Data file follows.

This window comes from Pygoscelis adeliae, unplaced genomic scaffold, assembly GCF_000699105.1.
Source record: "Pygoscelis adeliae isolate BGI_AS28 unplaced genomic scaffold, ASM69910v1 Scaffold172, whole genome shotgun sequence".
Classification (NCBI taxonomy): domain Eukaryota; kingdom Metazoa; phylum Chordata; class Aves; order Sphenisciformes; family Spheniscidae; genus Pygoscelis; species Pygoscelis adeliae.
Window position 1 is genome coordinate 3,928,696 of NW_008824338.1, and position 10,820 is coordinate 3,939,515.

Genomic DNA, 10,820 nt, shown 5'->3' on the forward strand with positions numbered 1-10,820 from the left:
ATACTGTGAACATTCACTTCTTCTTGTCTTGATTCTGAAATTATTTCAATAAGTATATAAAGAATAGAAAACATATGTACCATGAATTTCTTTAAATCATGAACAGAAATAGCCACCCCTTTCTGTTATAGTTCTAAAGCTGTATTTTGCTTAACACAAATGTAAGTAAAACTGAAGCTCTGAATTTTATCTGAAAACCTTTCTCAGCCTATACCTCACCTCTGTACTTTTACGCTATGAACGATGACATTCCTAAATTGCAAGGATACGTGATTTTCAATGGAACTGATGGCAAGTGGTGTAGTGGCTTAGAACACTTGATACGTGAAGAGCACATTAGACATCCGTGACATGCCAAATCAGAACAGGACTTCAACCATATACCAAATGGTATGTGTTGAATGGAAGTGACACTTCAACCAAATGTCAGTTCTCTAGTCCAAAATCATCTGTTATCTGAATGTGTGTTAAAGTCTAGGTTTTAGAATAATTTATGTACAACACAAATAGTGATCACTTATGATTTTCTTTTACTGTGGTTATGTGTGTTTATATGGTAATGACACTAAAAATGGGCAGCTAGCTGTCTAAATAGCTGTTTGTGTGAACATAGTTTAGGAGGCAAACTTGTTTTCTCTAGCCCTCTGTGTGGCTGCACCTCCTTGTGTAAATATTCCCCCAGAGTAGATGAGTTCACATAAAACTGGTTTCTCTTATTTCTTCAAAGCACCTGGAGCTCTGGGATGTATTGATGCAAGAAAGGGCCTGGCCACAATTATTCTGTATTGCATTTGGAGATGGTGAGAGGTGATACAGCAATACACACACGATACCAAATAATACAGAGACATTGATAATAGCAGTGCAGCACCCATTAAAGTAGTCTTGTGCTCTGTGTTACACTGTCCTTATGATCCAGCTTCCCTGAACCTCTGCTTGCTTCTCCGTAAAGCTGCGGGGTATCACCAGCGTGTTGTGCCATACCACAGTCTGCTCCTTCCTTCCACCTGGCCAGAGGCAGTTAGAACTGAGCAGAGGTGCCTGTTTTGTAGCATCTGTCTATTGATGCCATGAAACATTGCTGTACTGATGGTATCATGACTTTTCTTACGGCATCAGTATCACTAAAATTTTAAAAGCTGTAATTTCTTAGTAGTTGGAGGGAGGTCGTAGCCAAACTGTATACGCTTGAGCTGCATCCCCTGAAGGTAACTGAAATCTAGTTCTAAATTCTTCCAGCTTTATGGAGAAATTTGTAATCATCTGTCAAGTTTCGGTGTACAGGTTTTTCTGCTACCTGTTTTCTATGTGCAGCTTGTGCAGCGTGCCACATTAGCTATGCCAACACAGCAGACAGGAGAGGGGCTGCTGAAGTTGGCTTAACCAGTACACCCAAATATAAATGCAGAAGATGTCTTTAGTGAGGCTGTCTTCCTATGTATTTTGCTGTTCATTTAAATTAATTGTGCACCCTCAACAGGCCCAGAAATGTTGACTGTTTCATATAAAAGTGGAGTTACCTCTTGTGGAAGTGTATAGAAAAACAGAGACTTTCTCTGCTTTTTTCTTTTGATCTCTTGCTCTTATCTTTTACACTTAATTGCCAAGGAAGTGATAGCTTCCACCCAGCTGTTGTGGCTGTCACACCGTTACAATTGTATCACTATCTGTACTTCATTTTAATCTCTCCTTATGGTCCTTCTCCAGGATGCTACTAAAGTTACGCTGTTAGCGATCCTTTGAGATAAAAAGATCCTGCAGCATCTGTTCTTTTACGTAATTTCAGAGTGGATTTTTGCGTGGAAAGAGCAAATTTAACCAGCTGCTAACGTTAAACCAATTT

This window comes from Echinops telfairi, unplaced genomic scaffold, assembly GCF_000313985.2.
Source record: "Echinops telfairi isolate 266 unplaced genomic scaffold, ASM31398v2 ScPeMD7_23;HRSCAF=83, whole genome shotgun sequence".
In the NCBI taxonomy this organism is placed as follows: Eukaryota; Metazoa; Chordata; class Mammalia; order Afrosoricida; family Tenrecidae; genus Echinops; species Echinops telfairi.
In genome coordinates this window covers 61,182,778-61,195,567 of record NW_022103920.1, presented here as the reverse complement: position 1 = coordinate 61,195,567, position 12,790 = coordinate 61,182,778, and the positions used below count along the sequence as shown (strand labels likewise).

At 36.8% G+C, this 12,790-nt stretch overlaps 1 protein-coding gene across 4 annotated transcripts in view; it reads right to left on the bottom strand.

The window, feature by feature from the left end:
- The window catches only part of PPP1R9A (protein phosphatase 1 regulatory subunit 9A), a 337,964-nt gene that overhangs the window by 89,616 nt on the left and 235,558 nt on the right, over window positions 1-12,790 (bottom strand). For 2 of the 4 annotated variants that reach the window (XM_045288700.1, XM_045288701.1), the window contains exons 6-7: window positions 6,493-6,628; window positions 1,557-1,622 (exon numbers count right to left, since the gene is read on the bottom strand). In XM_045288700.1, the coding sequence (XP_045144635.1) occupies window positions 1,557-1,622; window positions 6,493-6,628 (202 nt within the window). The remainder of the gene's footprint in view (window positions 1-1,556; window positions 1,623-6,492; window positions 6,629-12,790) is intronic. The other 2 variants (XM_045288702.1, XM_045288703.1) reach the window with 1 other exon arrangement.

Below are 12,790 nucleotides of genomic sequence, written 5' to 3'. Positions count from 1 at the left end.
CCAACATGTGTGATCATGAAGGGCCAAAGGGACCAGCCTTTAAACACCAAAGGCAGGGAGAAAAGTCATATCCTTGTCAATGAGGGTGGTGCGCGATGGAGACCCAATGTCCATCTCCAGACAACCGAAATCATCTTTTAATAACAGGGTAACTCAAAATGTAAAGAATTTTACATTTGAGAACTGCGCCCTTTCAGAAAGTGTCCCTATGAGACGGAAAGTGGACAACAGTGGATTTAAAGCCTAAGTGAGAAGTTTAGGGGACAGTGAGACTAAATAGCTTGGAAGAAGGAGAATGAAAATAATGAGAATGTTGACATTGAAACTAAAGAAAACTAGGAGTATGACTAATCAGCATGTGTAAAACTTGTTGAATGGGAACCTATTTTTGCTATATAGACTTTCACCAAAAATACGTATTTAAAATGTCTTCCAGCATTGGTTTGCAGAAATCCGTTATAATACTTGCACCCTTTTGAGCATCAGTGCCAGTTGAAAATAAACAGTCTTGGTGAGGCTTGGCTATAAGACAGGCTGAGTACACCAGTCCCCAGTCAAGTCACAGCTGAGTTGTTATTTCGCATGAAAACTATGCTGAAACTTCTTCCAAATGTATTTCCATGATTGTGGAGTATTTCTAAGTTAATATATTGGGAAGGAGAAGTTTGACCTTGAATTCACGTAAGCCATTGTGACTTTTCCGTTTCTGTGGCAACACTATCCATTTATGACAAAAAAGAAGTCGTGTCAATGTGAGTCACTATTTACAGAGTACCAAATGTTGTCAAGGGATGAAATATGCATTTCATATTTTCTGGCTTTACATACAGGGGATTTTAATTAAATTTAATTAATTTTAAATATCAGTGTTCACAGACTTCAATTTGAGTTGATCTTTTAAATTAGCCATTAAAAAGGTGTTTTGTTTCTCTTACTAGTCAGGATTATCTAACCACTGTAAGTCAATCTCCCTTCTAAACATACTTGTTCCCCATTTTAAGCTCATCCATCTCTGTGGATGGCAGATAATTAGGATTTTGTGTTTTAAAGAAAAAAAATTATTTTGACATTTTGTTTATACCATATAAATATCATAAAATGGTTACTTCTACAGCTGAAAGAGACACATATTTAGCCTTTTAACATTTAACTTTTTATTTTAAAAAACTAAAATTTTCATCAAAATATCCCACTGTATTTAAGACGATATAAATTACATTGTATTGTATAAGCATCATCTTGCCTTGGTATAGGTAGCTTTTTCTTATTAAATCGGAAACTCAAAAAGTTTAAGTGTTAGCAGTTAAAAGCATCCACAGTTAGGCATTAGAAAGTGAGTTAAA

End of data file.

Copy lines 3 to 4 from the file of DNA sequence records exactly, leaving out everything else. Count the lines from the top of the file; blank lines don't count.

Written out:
Classification (NCBI taxonomy): domain Eukaryota; kingdom Metazoa; phylum Chordata; class Aves; order Sphenisciformes; family Spheniscidae; genus Pygoscelis; species Pygoscelis adeliae.
Window position 1 is genome coordinate 3,928,696 of NW_008824338.1, and position 10,820 is coordinate 3,939,515.